‘This is an emergency’: Bomb scare on flight dwarfed by Burundi’s crises
Locals glad to play hero for once after trip from Addis Ababa to Rwanda takes worrying turn
Bujumbura International Airport: Sally Hayden’s flight was diverted there when a man locked himself in the bathroom, claiming to have a bomb. Photograph: M Torres
The aircraft was already on the ground when the pilot made the announcement. “This is an emergency,” he said, his voice unnaturally high-pitched. He told us to stay in our seats. “You’re not in danger.”
We were on an Ethiopian Airlines flight from Addis Ababa to Kigali, Rwanda, which had made an unscheduled but not unusual stop along the way, in Burundi’s commercial capital Bujumbura. Heads were craning, hundreds of people popping up one by one to see what was going on.
We didn’t all know it yet, but a man had locked himself in the bathroom and was claiming to have a bomb.
So we waited. Outside the aeroplane’s small windows, the sun was bright. With air conditioning turned off, everyone became hotter and more agitated. Some pulled their bags from the overhead lockers. A baby wailed.
The air hostesses, wearing white dresses, chastised anyone who tried to stand.
“Calm down, the police are here to handle it,” said one in a green blazer. She walked through the cabin aisles, flattening her arms down in front of her as she spoke, like she was treading water. “I have seen them with my own eyes. Calm down.”
“The door is going to be open and everything is going to be just fine,” said the pilot in another loudspeaker announcement, increasing the sense of unease.
The man locked in the bathroom spoke Swahili, according to others who had been sitting near him. One woman later told me he had scraggly hair and bad breath, though that probably described a lot of us after long journeys. He shouted that women and children should leave. We couldn’t hear that and remained seated.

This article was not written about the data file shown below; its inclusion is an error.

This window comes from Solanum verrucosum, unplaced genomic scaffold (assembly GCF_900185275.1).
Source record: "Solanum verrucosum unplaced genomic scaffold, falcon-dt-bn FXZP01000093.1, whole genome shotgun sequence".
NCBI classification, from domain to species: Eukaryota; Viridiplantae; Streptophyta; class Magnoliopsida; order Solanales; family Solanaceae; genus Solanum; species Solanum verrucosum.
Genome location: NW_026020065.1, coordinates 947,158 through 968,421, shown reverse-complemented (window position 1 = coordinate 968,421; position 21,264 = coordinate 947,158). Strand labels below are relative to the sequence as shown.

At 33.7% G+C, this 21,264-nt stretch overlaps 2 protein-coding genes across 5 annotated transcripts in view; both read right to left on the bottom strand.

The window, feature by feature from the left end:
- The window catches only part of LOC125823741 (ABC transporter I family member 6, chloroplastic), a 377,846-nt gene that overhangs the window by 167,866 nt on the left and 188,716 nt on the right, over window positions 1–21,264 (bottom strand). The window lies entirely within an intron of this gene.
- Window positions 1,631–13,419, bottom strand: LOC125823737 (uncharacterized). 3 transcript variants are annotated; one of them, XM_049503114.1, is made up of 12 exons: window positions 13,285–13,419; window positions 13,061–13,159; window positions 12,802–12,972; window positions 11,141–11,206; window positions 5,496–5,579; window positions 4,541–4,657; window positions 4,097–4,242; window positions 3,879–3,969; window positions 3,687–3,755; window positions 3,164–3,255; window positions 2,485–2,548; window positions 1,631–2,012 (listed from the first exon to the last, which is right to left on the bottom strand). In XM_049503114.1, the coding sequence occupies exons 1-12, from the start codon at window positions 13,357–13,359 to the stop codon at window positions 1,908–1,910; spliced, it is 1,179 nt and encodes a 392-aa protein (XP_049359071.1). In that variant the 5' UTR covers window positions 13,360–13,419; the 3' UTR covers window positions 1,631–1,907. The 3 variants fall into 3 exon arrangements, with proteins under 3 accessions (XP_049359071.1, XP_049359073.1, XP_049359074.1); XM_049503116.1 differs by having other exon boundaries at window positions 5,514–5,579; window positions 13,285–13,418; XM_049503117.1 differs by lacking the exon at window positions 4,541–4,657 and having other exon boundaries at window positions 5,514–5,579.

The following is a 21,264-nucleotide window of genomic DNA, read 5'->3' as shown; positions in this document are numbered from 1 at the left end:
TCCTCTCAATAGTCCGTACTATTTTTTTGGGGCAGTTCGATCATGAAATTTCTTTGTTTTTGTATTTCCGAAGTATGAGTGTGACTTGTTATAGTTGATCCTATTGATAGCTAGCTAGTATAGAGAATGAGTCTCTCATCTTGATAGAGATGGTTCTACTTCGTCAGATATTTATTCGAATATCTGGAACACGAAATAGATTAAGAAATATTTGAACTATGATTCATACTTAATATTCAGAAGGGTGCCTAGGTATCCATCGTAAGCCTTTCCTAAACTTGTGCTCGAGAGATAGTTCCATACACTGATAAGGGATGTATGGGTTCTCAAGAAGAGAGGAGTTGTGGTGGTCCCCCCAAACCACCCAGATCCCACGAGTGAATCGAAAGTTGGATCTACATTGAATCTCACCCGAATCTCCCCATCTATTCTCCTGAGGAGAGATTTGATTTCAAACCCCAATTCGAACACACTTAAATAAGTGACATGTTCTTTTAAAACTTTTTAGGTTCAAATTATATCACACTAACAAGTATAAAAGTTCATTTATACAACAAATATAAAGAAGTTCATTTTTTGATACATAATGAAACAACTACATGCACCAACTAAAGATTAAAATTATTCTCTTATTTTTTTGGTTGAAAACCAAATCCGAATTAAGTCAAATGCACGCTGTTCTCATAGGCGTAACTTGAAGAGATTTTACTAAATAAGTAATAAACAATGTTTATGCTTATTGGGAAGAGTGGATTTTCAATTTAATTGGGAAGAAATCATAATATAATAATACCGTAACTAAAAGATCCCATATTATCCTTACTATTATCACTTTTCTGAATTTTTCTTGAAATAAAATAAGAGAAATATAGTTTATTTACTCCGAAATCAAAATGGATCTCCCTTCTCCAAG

Eventually, passengers were allowed disembark after an emergency team had assembled. Climbing down the stairs, we were met by police, soldiers and snipers, wielding guns in the long grass beside the runway. Red Cross medical staff stood by an ambulance. A woman in light jeans passed out on the ground, possibly from the heat. “Sorry, sorry,” said an airport worker welcoming us into the departures lounge. “We wondered,” she added, softly.
Inside the main airport building, another fainting passenger was carried by on a stretcher.
At 3.30pm, almost three hours after we had landed, we were all bussed to an administration block. Among the crowd were children, Burundian hipsters, mothers and elderly nuns. We were each given a bottle of water – the first we received since leaving the plane.
A small, broad man in a suit made a speech. He said the “bomb threat” was a “major incident” and we should be grateful we were still alive.
“Before anything we thank God . . . And also the aircraft is safe. Let’s applaud,” he said, sounding excited. A door slammed downstairs, and the room broke out in nervous laughter.
“We have tried our best to manage the crisis technically and fortunately we are reaching the end of the crisis management,” the man said. “We are going to release you . . . The terrorist has been identified in the toilet,” he said.
In reality there was no bomb – just a troubled man some passengers said was returning from Canada after being deported. This was a small incident in a country where a major political and human rights crisis is ongoing.
Burundi’s latest troubles were sparked four years ago, when President Pierre Nkurunziza announced he would run for a third term in power. More than 325,000 refugees have fled the country and some estimates say at least 1,200 people were killed in two years. This year, the government was accused of committing crimes against humanity by the United Nations.
Elections are planned for next year, increasing the risk that violence could escalate again, analysts say.
During our six hours in the airport, hundreds of soldiers passed through, walking in single file through the green fields on its periphery and out of sight. It was hard to shake the feeling that the Burundians who spoke to us were excited they got to play the hero for once.
In a statement later that day, Ethiopian Airlines thanked its flight crew and the ground staff in the airport.
“Ethiopian Airlines flight number ET817 on a scheduled flight from Addis Ababa to Bujumbura and Kigali reported air rage by one unruly passenger threatening with false bomb alarm during landing at Bujumbura. The plane landed safely, and passengers disembarked using normal procedures. Police removed the unruly passenger and arrested him on international air rage.
“We sincerely apologise to all our passengers on board the flight for any inconvenience.”